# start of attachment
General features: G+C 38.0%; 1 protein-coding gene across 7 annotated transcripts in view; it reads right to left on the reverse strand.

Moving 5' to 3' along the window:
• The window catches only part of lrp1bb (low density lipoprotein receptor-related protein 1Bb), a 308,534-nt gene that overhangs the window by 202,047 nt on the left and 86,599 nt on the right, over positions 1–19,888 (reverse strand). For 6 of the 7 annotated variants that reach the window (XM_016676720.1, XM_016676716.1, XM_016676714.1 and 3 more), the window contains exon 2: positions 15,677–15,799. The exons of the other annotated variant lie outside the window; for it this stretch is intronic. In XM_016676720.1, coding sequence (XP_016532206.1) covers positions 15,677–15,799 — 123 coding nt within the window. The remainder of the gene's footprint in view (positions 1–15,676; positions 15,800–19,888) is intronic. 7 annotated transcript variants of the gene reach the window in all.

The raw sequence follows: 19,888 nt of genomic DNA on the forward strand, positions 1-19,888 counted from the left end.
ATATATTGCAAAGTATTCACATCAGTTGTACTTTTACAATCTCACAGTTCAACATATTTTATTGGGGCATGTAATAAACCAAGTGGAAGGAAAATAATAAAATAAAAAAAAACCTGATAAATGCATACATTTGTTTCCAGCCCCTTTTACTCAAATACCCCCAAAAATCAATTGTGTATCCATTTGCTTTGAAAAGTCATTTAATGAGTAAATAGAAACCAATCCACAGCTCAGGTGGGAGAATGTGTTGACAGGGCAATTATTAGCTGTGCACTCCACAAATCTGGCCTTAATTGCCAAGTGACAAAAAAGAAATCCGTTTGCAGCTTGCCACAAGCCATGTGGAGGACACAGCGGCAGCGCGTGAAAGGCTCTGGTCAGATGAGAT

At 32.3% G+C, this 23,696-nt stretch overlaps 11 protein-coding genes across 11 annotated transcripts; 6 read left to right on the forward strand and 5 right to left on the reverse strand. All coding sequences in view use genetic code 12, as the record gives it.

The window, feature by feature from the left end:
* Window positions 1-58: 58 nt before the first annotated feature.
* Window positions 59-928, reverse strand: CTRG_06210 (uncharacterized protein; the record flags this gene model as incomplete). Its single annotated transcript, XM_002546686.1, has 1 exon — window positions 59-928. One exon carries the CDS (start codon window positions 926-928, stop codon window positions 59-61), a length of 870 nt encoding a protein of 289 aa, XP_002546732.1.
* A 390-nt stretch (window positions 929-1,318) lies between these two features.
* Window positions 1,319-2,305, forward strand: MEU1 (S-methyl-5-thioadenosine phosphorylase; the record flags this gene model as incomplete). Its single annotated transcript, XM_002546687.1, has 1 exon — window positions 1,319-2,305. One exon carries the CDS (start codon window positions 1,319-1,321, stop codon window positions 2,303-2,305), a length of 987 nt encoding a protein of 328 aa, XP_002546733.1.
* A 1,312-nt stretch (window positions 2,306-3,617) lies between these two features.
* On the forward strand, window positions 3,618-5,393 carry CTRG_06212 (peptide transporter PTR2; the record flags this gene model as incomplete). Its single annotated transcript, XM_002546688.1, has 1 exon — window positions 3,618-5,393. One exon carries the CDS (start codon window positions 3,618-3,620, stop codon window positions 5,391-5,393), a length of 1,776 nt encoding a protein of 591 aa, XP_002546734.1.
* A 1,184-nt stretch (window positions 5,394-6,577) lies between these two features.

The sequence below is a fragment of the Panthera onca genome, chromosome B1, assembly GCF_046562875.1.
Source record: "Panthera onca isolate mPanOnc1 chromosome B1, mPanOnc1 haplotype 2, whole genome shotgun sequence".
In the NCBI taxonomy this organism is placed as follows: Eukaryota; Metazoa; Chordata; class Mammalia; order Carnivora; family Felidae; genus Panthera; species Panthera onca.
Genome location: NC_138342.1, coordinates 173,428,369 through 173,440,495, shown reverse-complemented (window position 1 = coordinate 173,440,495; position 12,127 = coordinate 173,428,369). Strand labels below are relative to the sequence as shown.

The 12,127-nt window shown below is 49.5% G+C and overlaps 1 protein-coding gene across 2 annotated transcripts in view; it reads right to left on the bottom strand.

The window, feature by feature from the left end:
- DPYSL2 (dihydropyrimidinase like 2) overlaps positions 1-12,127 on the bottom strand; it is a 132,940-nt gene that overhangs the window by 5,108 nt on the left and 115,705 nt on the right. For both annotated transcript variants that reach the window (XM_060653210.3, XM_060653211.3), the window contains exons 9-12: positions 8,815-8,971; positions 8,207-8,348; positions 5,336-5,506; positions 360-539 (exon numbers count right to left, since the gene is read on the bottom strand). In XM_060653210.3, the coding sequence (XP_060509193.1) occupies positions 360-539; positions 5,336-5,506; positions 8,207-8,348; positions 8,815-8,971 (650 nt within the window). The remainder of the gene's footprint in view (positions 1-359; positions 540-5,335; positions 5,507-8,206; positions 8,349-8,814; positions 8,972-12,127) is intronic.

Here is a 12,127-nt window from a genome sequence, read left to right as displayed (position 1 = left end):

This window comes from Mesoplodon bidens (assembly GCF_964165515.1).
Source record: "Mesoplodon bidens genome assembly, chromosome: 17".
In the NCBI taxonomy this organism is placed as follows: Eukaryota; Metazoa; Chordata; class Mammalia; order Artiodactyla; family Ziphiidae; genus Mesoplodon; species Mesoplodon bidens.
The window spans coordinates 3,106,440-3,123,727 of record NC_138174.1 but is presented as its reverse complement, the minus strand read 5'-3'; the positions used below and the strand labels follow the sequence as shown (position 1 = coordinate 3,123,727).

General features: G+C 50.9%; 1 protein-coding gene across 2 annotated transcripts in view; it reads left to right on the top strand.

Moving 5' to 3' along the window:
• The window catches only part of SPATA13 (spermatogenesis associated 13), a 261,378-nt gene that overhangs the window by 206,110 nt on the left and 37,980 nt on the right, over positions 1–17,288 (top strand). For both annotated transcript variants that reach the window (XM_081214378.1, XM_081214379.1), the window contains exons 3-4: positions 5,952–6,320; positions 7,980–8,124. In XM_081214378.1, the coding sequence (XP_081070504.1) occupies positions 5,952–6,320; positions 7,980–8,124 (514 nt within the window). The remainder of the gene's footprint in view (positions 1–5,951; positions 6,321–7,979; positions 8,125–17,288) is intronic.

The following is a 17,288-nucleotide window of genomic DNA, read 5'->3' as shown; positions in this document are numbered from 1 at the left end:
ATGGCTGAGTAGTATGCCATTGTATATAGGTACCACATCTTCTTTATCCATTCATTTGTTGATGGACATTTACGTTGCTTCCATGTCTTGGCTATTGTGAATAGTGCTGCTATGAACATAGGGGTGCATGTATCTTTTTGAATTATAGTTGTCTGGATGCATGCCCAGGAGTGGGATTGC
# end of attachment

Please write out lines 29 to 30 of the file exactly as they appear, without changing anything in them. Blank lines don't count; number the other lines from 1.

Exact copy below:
• The window catches only part of SPATA13 (spermatogenesis associated 13), a 261,378-nt gene that overhangs the window by 206,110 nt on the left and 37,980 nt on the right, over positions 1–17,288 (top strand). For both annotated transcript variants that reach the window (XM_081214378.1, XM_081214379.1), the window contains exons 3-4: positions 5,952–6,320; positions 7,980–8,124. In XM_081214378.1, the coding sequence (XP_081070504.1) occupies positions 5,952–6,320; positions 7,980–8,124 (514 nt within the window). The remainder of the gene's footprint in view (positions 1–5,951; positions 6,321–7,979; positions 8,125–17,288) is intronic.

The following is a 17,288-nucleotide window of genomic DNA, read 5'->3' as shown; positions in this document are numbered from 1 at the left end: